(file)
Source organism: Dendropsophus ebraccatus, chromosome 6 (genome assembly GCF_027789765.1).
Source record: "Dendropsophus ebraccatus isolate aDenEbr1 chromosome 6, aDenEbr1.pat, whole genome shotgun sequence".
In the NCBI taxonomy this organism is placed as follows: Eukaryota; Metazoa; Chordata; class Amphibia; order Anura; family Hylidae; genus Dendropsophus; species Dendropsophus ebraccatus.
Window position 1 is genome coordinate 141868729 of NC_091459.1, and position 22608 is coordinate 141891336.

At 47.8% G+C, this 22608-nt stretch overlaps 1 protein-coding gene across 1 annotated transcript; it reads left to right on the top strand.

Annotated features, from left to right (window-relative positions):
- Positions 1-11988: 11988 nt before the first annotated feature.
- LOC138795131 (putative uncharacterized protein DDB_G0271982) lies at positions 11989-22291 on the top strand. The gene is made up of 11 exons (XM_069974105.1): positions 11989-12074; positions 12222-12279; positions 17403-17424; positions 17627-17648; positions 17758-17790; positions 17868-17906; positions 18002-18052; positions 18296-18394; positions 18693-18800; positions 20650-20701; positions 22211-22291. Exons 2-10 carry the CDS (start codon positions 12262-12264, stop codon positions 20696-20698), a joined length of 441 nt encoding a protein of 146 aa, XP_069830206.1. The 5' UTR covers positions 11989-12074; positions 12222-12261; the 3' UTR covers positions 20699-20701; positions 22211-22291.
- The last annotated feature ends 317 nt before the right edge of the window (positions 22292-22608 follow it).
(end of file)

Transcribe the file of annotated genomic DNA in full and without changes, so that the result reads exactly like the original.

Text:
Source organism: Dendropsophus ebraccatus, chromosome 6 (genome assembly GCF_027789765.1).
Source record: "Dendropsophus ebraccatus isolate aDenEbr1 chromosome 6, aDenEbr1.pat, whole genome shotgun sequence".
In the NCBI taxonomy this organism is placed as follows: Eukaryota; Metazoa; Chordata; class Amphibia; order Anura; family Hylidae; genus Dendropsophus; species Dendropsophus ebraccatus.
Window position 1 is genome coordinate 141868729 of NC_091459.1, and position 22608 is coordinate 141891336.

At 47.8% G+C, this 22608-nt stretch overlaps 1 protein-coding gene across 1 annotated transcript; it reads left to right on the top strand.

Annotated features, from left to right (window-relative positions):
- Positions 1-11988: 11988 nt before the first annotated feature.
- LOC138795131 (putative uncharacterized protein DDB_G0271982) lies at positions 11989-22291 on the top strand. The gene is made up of 11 exons (XM_069974105.1): positions 11989-12074; positions 12222-12279; positions 17403-17424; positions 17627-17648; positions 17758-17790; positions 17868-17906; positions 18002-18052; positions 18296-18394; positions 18693-18800; positions 20650-20701; positions 22211-22291. Exons 2-10 carry the CDS (start codon positions 12262-12264, stop codon positions 20696-20698), a joined length of 441 nt encoding a protein of 146 aa, XP_069830206.1. The 5' UTR covers positions 11989-12074; positions 12222-12261; the 3' UTR covers positions 20699-20701; positions 22211-22291.
- The last annotated feature ends 317 nt before the right edge of the window (positions 22292-22608 follow it).